G. Marcus Cole, the newly appointed Joseph A. Matson Dean and Professor of Law at Notre Dame Law School, is just a few weeks into his new role — and a South Bend summer. Having just left the faculty of sunny California’s Stanford University, where he held several highly esteemed positions since the late ’90s, onlookers may wonder how his transition to the extremes of a Midwest summer is going.
"I’m from Pittsburgh originally,” Cole says with a laugh. “This weather isn’t new to me.”
Nor is Notre Dame’s football fever.
Cole grew up in a home that rooted only for the Irish on Saturdays — and Sundays, when he and his family would watch the rebroadcast of the previous day’s football game.
“My brother and I made a pact when we were young,” Cole recalls. “We promised each other that someday we would go to Notre Dame. My brother got in. I did not [Cole attended Cornell for his undergraduate degree]. But when I got the call that the University was looking for a new dean for their law school, it was too good of an opportunity to pass up. Notre Dame is the only place I would have ever left Stanford for.”
Cole received his juris doctorate at Northwestern University. A leading scholar of the empirical law and economics of commerce and finance, Cole joined the Stanford faculty in 1997. He previously held two endowed chairs and served for five years as associate dean for curriculum and academic affairs. Before joining the Stanford Law faculty, Cole was an associate with the Chicago law firm of Mayer Brown. He clerked for Judge Morris Sheppard Arnold on the U.S. Court of Appeals for the Eighth Circuit.
“It has been the great honor of my life to train lawyers, and I am humbled to have the opportunity to help do so at one of the most important schools in the world,” Cole says. “As the needs of our society call for ethically and morally guided lawyers and leaders, Notre Dame will continue to answer that call.”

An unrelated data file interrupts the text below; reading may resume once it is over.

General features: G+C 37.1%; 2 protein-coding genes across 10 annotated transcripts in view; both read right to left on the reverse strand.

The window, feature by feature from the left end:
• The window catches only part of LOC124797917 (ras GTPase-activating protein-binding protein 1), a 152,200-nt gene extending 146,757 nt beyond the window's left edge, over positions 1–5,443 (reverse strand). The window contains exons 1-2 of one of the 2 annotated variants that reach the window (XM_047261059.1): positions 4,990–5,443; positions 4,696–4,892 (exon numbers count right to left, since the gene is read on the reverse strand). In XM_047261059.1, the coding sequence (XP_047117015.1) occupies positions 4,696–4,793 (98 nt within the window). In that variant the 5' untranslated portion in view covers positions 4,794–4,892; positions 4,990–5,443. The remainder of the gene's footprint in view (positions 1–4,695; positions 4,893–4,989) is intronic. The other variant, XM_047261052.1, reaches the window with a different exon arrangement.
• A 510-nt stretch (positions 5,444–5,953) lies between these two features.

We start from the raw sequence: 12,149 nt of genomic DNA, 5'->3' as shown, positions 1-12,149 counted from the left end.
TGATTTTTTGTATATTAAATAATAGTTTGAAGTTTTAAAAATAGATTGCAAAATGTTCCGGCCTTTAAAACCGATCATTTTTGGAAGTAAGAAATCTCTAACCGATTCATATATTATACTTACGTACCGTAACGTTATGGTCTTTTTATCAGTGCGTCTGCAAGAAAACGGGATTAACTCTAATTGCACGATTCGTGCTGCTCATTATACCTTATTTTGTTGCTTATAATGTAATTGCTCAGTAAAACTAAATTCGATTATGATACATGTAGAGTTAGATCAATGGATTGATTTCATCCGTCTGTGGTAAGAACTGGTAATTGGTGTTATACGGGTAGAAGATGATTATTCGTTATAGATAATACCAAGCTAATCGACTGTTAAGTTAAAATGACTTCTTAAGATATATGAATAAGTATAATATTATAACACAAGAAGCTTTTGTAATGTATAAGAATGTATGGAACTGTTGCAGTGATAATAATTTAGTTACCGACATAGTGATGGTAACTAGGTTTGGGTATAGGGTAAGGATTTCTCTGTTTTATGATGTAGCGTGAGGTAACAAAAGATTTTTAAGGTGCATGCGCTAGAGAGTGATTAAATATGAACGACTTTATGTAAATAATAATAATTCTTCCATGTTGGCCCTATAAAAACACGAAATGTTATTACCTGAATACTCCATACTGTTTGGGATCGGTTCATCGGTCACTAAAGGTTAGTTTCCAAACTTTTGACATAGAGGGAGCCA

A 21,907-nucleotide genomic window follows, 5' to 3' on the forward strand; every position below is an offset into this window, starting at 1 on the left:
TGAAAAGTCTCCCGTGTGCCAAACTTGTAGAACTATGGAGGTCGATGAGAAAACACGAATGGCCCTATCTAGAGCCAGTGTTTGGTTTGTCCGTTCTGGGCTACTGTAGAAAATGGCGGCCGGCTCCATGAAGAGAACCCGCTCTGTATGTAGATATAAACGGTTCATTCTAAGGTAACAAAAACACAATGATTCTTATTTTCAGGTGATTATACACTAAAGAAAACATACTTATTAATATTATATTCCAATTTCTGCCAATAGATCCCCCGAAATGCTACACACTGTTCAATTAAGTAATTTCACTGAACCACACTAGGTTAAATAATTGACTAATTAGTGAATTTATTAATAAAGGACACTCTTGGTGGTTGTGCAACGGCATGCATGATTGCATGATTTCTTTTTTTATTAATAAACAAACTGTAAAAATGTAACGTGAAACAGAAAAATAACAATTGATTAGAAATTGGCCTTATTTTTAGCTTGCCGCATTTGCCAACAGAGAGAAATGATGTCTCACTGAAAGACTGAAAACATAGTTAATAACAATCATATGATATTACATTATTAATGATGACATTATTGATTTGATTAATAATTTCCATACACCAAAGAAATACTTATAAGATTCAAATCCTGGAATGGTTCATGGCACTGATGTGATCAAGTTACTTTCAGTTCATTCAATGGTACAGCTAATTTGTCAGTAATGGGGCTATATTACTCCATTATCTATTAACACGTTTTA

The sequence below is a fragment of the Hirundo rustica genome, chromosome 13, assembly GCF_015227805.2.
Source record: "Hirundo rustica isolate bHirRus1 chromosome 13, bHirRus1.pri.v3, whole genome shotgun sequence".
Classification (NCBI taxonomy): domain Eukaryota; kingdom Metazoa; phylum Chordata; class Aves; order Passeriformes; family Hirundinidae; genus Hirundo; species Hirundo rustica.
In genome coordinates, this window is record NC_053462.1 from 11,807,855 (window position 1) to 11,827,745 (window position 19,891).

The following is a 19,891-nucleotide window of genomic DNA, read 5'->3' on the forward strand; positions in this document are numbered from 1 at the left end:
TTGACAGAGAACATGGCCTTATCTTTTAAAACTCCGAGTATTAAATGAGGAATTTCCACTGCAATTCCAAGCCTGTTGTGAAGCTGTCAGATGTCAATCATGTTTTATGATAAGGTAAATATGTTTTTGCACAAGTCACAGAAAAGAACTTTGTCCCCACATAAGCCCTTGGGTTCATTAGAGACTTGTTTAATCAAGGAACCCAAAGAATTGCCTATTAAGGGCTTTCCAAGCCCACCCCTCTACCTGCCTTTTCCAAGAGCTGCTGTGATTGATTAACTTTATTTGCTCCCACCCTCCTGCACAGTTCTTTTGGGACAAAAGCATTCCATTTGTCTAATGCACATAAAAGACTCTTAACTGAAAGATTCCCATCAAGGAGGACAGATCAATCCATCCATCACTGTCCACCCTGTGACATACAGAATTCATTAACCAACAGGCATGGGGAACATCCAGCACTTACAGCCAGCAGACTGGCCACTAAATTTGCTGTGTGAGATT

Cole says he has come to the Notre Dame Law School at a great time. “Our faculty is recognized globally and we have a beautiful new building,” he explains. “But I’d like to help take Notre Dame to the next level. Our mission statement calls us to train a different kind of lawyer, one that has an impact for good, one who is a force for good. We need to pay attention both to law and to God. We have to strike that balance.”
Cole concedes that Notre Dame Law School is in a unique position. While some Catholic law schools today are straying from their religion in order to compete with other secular institutions, Notre Dame is clinging to its core mission of “seek[ing] to illustrate the possibilities of dialogue between, and integration of, reason and faith.”
“Our job is to represent what God wants from us as lawyers,” Cole adds.
To emphasize his point, Cole tells the story of a financially disadvantaged Latino parish in San Diego. The parish raised money to purchase a statue of Jesus for the front of the church. The night following the unveiling of the new statue, someone vandalized and damaged the piece. While the parish was able to clean off the graffiti, they couldn’t replace the statue’s hands that had been broken off. Instead, the pastor had a plaque installed at its base that said, “I have no hands but yours.”
“I think about this story all of the time — for myself and for the law school,” Cole says. “When our lawyers create value, they create good. This can happen in M and A [merger and acquisition] law or social justice work.”
When Cole isn’t executing his duties as dean, he’s balancing life as the father of two athletic sons and the husband of an accomplished kindergarten teacher. He hopes as he settles into his new responsibilities that he will be able to continue teaching at least one course per year. He believes interacting with students is critical to him being successful in his position.
“I can’t stress enough what a special place the University of Notre Dame is and the role the law school plays within it,” he says. “Our school is committed to creating lawyers who care about excellence with purpose. This strength will continue to expand the global footprint of the Notre Dame Law School and its initiatives. We just always need to come back to this goal — excellence with purpose.”
Originally published by ndworks.nd.edu on August 10, 2019.at